Since then eight more neighborhoods have applied and received overlay
zone districts. In 1993 an overlay zone was applied to 243 lots
in the Greenmeadow neighborhood and last September, an overlay zone
was applied to 68 homes in the Garland/Elsinore Drive area.
Getting an overlay zone for a neighborhood is not an easy process.
At least 70 percent of the homes in a proposed overlay zone must
be in support of applying an overlay. The city's guidelines state
that "for neighborhoods that contain and have been developed
consistent with a single-story deed restriction, these guidelines
are to be treated with a greater degree of flexibility (than neighborhoods
without the restriction)."
Before the council approves an overlay zone, the Planning and Transportation
Commission reviews the application.
The commission must be assured that the request meets four criteria:
an "overwhelming majority" of residents in the area approve;
the boundaries define an identifiable neighborhood; the homes are
mostly single story already and similar in age, design and character;
and the lots are of moderate size.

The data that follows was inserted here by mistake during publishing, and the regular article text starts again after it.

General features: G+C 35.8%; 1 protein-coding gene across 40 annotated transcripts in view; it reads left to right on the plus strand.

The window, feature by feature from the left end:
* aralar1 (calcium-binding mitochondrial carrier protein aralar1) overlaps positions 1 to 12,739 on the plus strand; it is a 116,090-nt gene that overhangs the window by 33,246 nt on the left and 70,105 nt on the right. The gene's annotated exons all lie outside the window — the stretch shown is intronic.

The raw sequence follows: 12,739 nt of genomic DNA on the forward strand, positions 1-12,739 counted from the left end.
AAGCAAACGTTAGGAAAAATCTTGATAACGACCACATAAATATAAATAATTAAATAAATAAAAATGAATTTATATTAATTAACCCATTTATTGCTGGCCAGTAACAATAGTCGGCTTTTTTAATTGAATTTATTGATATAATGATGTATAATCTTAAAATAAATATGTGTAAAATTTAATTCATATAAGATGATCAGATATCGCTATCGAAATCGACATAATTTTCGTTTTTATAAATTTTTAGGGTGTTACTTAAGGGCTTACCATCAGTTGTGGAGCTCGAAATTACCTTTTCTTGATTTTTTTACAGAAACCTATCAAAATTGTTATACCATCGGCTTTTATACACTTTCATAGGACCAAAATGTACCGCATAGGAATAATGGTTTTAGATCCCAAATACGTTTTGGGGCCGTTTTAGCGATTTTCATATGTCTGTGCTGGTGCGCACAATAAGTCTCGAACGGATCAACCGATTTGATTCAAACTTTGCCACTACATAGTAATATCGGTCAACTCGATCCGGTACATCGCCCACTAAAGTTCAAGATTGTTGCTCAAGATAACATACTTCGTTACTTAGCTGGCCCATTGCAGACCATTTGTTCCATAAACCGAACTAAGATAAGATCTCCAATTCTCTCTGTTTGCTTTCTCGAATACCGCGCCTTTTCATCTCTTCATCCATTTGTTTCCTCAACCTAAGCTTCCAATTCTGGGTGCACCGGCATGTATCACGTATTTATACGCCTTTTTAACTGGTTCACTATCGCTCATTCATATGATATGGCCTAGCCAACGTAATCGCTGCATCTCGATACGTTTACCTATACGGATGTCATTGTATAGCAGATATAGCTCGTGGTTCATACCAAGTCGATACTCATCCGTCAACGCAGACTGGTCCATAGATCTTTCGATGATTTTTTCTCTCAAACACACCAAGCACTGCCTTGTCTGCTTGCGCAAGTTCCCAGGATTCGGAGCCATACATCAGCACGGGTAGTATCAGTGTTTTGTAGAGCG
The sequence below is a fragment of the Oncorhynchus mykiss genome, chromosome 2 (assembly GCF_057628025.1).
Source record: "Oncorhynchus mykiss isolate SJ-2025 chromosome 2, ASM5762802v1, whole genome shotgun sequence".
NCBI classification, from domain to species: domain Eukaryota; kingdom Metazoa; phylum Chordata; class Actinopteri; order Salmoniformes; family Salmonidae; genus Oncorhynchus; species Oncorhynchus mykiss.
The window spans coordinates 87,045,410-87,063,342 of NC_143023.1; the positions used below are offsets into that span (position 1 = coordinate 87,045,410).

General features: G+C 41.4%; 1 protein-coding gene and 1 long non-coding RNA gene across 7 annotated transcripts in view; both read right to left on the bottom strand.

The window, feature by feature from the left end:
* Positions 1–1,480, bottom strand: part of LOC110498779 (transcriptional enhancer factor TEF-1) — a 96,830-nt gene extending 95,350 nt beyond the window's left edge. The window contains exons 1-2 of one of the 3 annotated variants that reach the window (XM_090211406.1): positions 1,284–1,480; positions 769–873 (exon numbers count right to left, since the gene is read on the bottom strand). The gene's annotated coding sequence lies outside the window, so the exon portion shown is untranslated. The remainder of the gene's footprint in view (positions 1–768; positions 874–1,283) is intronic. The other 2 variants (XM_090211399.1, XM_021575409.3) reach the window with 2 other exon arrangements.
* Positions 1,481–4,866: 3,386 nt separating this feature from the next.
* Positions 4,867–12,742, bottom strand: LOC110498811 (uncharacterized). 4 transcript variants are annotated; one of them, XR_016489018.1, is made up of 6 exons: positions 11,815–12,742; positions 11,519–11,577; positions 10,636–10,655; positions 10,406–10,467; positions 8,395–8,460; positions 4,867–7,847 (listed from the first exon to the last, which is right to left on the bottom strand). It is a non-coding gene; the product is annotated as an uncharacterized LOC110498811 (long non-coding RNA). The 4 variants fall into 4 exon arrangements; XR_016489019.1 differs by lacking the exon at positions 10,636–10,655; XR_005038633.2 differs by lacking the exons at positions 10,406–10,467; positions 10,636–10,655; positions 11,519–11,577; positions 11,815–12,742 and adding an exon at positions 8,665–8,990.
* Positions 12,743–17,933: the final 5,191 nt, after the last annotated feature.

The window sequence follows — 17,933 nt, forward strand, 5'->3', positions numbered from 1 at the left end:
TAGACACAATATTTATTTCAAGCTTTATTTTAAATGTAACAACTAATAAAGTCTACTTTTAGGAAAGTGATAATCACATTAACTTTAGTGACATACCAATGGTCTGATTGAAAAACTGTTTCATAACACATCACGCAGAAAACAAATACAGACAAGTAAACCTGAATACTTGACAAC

Previous applications have resulted in the council approving an
overlay zone despite the planning commission's recommendations.
In 1998 the council -- with Mayor Dick Rosenbaum opposing -- approved
the Barron Park overlay request, going against the Planning Commission's
recommendation. The commission had recommended against the provision
for Barron Park, finding the area in question too small and that
the group of homes does not form a neighborhood.
Commissioners also objected because the area did not have moderate
lot sizes, and homes were not subject to a deed restriction limiting
homes to a single story.
And sometimes requests for overlay zones are rejected. For example
on Paul Avenue, residents had asked the city for an overlay. In
this case, only five property owners supported the idea of an overlay,
so it did not meet the "overwhelming majority" required.
Those who opposed the overlay said building a second story should